Josna Rege

323. Tympan and Times Roman

In blogs and blogging, Books, Media, reading, Stories, Words & phrases, Work on April 26, 2015 at 2:55 am

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Tympan is an ancient and evocative word. The Latin tympanum is a drum or tambourine. In music a tympan is the stretched membrane of a drum. In anatomy, it is the eardrum. In letterpress printing it refers to paper used to distribute the pressure evenly and correctly over the entire surface to be printed.

tympan paper on cylinder (Steam Whistle Press)

tympan paper on cylinder (Steam Whistle Press)

Tympan paper is like manila but is oiled for durability and some resistance to ink. It is used to cover the platen or the cylinder and provide a hard surface under the paper being printed on. During the process of makeready—making sure that the impression of the inked type on the paper is even and neither too light nor too heavy—the tympan is the topsheet and layers of padding, soft or hard, tracing-paper-thin or thicker, are positioned strategically underneath as needed to distribute the pressure correctly. It must be clamped on and stretched firmly and tightly so that it stays in place during printing.

Somewhere in the basement we still have a large roll of shiny-smooth, creamy yellow tympan paper, enough to last several lifetimes at the rate we use it now.

And now, to a different kind of paper:

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Times New Roman is a serif typeface  commissioned by the British newspaper The Times in 1931, created by Victor Lardent at the English branch of Monotype. It was commissioned after Stanley Morison had written an article criticizing The Times for being badly printed and typographically antiquated. The font was supervised by Morison and drawn by Victor Lardent, an artist from the advertising department of The Times. Morison used an older font named Plantin as the basis for his design, but made revisions for legibility and economy of space (wikipedia). “Times Roman” is the name used by Linotype, and the name they registered as a trademark for the design in the U.S. “Times New Roman” was and still is the name used by The Monotype Corporation (Bigelow).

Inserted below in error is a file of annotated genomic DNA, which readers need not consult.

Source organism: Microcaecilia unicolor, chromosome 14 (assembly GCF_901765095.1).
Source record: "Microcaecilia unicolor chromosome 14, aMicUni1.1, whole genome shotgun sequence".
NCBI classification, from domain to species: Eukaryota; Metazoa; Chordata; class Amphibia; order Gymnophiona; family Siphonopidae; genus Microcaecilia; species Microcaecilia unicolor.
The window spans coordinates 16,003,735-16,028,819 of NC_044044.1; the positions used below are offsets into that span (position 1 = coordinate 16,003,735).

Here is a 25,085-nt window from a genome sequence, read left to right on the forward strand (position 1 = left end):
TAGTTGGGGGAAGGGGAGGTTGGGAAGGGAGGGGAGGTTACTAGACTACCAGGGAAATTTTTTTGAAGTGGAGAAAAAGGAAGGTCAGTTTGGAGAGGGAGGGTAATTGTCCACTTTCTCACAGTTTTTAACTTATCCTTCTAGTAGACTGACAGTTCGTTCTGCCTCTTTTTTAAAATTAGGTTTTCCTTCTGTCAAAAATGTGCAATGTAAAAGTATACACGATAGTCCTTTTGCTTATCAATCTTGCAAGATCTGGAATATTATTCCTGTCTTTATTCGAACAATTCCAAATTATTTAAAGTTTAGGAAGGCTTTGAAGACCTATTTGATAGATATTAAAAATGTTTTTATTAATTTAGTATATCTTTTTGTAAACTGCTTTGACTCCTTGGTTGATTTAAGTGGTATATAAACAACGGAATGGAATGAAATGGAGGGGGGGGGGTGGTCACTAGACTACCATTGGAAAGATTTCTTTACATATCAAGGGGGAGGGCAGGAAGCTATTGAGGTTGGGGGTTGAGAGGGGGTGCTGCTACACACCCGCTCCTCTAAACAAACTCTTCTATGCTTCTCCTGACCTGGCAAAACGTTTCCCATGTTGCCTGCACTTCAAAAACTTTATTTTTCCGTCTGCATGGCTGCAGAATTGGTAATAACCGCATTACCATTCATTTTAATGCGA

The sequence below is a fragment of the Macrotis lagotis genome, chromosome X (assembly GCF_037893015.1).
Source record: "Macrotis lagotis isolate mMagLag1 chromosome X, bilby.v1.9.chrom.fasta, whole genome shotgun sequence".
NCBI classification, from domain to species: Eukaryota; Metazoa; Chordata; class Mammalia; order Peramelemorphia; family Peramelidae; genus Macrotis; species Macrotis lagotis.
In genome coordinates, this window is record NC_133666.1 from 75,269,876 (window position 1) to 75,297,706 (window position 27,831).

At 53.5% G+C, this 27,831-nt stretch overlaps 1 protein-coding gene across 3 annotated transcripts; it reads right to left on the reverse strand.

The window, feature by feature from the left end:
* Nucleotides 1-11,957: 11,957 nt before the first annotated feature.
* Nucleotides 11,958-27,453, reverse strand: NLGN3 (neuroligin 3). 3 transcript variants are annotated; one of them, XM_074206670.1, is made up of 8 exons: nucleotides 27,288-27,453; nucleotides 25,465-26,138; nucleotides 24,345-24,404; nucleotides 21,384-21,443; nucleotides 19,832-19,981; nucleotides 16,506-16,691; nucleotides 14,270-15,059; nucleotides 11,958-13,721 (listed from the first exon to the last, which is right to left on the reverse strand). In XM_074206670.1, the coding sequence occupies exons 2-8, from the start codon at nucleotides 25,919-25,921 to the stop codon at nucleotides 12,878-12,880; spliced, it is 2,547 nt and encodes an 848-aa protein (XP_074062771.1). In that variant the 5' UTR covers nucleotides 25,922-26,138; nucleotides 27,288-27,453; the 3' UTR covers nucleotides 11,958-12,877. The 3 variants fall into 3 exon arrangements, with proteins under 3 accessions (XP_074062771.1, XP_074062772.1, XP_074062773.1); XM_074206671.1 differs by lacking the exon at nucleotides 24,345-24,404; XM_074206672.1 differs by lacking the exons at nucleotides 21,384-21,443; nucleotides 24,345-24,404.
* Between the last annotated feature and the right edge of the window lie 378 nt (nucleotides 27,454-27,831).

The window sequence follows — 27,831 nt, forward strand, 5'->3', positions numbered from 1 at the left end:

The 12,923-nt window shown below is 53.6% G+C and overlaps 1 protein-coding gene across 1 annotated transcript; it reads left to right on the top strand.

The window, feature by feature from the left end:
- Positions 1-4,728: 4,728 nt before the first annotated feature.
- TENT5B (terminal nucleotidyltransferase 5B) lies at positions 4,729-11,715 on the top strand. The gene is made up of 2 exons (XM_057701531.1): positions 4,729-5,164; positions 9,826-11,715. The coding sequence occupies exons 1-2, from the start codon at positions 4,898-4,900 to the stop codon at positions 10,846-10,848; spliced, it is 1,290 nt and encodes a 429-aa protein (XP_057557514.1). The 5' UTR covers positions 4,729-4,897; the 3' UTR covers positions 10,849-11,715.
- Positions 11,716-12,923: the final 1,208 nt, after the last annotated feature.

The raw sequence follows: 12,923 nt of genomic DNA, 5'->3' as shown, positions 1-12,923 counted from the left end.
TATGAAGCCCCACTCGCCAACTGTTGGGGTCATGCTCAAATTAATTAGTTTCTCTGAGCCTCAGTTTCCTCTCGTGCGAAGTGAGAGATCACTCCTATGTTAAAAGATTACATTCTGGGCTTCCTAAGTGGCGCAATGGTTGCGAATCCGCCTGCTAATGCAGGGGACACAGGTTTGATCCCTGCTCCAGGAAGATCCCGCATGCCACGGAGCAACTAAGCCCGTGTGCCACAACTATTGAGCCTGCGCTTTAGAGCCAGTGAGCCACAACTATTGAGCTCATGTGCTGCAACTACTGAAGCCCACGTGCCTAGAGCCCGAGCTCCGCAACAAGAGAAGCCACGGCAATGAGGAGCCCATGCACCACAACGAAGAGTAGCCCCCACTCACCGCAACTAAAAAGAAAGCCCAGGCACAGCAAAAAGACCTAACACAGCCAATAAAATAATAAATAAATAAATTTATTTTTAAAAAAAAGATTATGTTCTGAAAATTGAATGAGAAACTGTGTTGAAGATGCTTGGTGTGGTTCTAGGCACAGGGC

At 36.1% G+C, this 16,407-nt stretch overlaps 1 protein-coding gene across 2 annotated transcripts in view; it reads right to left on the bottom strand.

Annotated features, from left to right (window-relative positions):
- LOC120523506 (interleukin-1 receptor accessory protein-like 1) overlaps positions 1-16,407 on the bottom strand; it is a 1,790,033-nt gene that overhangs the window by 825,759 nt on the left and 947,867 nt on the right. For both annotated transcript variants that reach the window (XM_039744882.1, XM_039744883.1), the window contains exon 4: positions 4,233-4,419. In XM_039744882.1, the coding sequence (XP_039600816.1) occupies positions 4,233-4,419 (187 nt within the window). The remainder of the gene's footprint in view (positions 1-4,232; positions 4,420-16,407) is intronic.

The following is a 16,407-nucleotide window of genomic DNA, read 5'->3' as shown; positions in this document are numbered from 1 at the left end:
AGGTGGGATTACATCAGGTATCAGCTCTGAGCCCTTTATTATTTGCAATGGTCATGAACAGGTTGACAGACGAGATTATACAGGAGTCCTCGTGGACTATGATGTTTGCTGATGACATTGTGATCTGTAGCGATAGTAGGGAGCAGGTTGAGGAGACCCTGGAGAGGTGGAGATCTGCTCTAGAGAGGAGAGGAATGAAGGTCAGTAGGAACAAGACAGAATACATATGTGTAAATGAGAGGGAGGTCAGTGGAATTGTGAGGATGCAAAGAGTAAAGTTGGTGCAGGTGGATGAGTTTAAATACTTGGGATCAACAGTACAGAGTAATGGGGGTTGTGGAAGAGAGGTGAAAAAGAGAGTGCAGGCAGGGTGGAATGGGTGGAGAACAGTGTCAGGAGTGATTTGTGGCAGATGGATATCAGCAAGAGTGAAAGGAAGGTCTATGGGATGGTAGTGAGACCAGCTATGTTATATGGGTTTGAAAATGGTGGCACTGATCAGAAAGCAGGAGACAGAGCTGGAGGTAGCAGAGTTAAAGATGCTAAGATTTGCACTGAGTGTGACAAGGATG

Times New Roman has become the default serif typeface. I use it all the time, and yet it doesn’t give me pleasure. Why then do I persist in this aesthetic perversity? There are so many far more elegant serif faces that are quite as readable: Baskerville, Centaur, Garamond, Palatino, Perpetua. In all my years working in letterpress printing and graphic design I never gave Times a second thought, except in the titles of time-honoured dailies of my world, The Times of India, The Times (London), and The New York Times. But now that I am no longer a connoisseur of the printed word, but merely an academic with a word processor, I have simply allowed Times New Roman to take over. This must change.

What is wrong with Times New Roman? Here’s what Matthew Butterick says about it in Typography for Lawyers:

Fame has a dark side. When Times New Roman appears in a book, document, or advertisement, it connotes apathy. It says, “I submitted to the font of least resistance.” Times New Roman is not a font choice so much as the absence of a font choice, like the blackness of deep space is not a color. To look at Times New Roman is to gaze into the void.

Times New Roman is serviceable, but it is not beautiful. It doesn’t set the soul on fire. Here’s how Stanley Morison, its developer, put it in A Tally of Types, his typographic memoir, humorously imagining how the late William Morris might have seen it:

As a new face it should, by the grace of God and the art of man, have been broad and open, gen­er­ous and am­ple; in­stead, by the vice of Mam­mon and the mis­ery of the ma­chine, it is big­oted and nar­row, mean and puritan (qtd. in A Brief History of Times New Roman).

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  1. Wonderful stuff Josna. I don’t agree with Butterick’s description, but it’s very good. 🙂

    • To be honest, Don I don’t either—at least, not entirely. But I’m getting punchy as the month wears on, and would rather overstate than its careful opposite. Perhaps I can provoke someone into an argument!

  2. I feel the same about Times. I wonder what the type the Times was using looked like before they switched.

    • Actually, Kristin, I found an image showing both side by side and almost used it in the post. It certainly did look more readable.

  3. As a matter of fact, I chose Times New Roman as my font of choice because it is so easily
    readable. There may be more elegant and beautiful fonts out there, as only you would know, but I actually prefer it! So there! I dare anyone to call me bigoted, mean, and narrow
    just because I choose to use it!
    Your blog is great fun and you are educating us all, Jo, Thanks!

    • I use it all the time, too, Marianne. And I agree, it’s very readable. I was just getting passionate about beauty and being provocative, Thanks for commenting–always makes my day. x J

  4. I have gotten into the habit of using Times Roman too, mainly because it is the font most writing competitions and submissions prefer because of readability.

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